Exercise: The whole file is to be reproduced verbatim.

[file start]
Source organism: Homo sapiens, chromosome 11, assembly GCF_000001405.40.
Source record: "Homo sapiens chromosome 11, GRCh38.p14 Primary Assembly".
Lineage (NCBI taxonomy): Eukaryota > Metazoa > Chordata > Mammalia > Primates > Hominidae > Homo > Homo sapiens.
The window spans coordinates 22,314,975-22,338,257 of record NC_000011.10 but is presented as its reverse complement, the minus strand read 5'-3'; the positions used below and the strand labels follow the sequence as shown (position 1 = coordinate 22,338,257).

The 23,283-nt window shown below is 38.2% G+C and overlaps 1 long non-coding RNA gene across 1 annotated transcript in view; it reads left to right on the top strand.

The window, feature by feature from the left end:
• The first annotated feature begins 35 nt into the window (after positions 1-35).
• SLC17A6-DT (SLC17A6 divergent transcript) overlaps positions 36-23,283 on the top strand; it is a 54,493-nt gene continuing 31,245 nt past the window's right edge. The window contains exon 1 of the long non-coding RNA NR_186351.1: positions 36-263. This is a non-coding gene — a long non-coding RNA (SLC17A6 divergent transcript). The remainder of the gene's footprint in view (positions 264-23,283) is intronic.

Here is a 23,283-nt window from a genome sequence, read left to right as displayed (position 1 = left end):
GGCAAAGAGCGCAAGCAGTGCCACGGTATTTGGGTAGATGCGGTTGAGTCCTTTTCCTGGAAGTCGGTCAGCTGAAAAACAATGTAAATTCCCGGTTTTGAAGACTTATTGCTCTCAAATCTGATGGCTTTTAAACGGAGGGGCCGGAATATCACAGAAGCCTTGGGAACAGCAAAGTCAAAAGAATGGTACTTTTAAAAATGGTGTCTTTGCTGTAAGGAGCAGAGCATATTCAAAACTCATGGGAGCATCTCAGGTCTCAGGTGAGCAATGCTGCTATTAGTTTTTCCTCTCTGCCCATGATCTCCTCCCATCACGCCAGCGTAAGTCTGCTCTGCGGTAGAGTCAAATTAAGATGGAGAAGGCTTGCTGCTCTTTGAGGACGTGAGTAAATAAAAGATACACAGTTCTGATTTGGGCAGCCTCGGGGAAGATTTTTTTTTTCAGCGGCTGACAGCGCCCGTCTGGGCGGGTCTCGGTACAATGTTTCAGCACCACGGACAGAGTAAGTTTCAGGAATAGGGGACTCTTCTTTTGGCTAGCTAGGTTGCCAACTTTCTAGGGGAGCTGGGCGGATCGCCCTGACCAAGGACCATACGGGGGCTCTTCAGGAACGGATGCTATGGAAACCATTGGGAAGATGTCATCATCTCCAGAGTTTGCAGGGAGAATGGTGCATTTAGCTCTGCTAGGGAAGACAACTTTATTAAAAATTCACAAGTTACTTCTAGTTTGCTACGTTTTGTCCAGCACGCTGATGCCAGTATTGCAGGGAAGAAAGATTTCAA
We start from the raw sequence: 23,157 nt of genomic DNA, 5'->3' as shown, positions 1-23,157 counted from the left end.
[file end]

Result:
Source organism: Homo sapiens, chromosome 11, assembly GCF_000001405.40.
Source record: "Homo sapiens chromosome 11, GRCh38.p14 Primary Assembly".
Lineage (NCBI taxonomy): Eukaryota > Metazoa > Chordata > Mammalia > Primates > Hominidae > Homo > Homo sapiens.
The window spans coordinates 22,314,975-22,338,257 of record NC_000011.10 but is presented as its reverse complement, the minus strand read 5'-3'; the positions used below and the strand labels follow the sequence as shown (position 1 = coordinate 22,338,257).

The 23,283-nt window shown below is 38.2% G+C and overlaps 1 long non-coding RNA gene across 1 annotated transcript in view; it reads left to right on the top strand.

The window, feature by feature from the left end:
• The first annotated feature begins 35 nt into the window (after positions 1-35).
• SLC17A6-DT (SLC17A6 divergent transcript) overlaps positions 36-23,283 on the top strand; it is a 54,493-nt gene continuing 31,245 nt past the window's right edge. The window contains exon 1 of the long non-coding RNA NR_186351.1: positions 36-263. This is a non-coding gene — a long non-coding RNA (SLC17A6 divergent transcript). The remainder of the gene's footprint in view (positions 264-23,283) is intronic.

Here is a 23,283-nt window from a genome sequence, read left to right as displayed (position 1 = left end):
GGCAAAGAGCGCAAGCAGTGCCACGGTATTTGGGTAGATGCGGTTGAGTCCTTTTCCTGGAAGTCGGTCAGCTGAAAAACAATGTAAATTCCCGGTTTTGAAGACTTATTGCTCTCAAATCTGATGGCTTTTAAACGGAGGGGCCGGAATATCACAGAAGCCTTGGGAACAGCAAAGTCAAAAGAATGGTACTTTTAAAAATGGTGTCTTTGCTGTAAGGAGCAGAGCATATTCAAAACTCATGGGAGCATCTCAGGTCTCAGGTGAGCAATGCTGCTATTAGTTTTTCCTCTCTGCCCATGATCTCCTCCCATCACGCCAGCGTAAGTCTGCTCTGCGGTAGAGTCAAATTAAGATGGAGAAGGCTTGCTGCTCTTTGAGGACGTGAGTAAATAAAAGATACACAGTTCTGATTTGGGCAGCCTCGGGGAAGATTTTTTTTTTCAGCGGCTGACAGCGCCCGTCTGGGCGGGTCTCGGTACAATGTTTCAGCACCACGGACAGAGTAAGTTTCAGGAATAGGGGACTCTTCTTTTGGCTAGCTAGGTTGCCAACTTTCTAGGGGAGCTGGGCGGATCGCCCTGACCAAGGACCATACGGGGGCTCTTCAGGAACGGATGCTATGGAAACCATTGGGAAGATGTCATCATCTCCAGAGTTTGCAGGGAGAATGGTGCATTTAGCTCTGCTAGGGAAGACAACTTTATTAAAAATTCACAAGTTACTTCTAGTTTGCTACGTTTTGTCCAGCACGCTGATGCCAGTATTGCAGGGAAGAAAGATTTCAA
We start from the raw sequence: 23,157 nt of genomic DNA, 5'->3' as shown, positions 1-23,157 counted from the left end.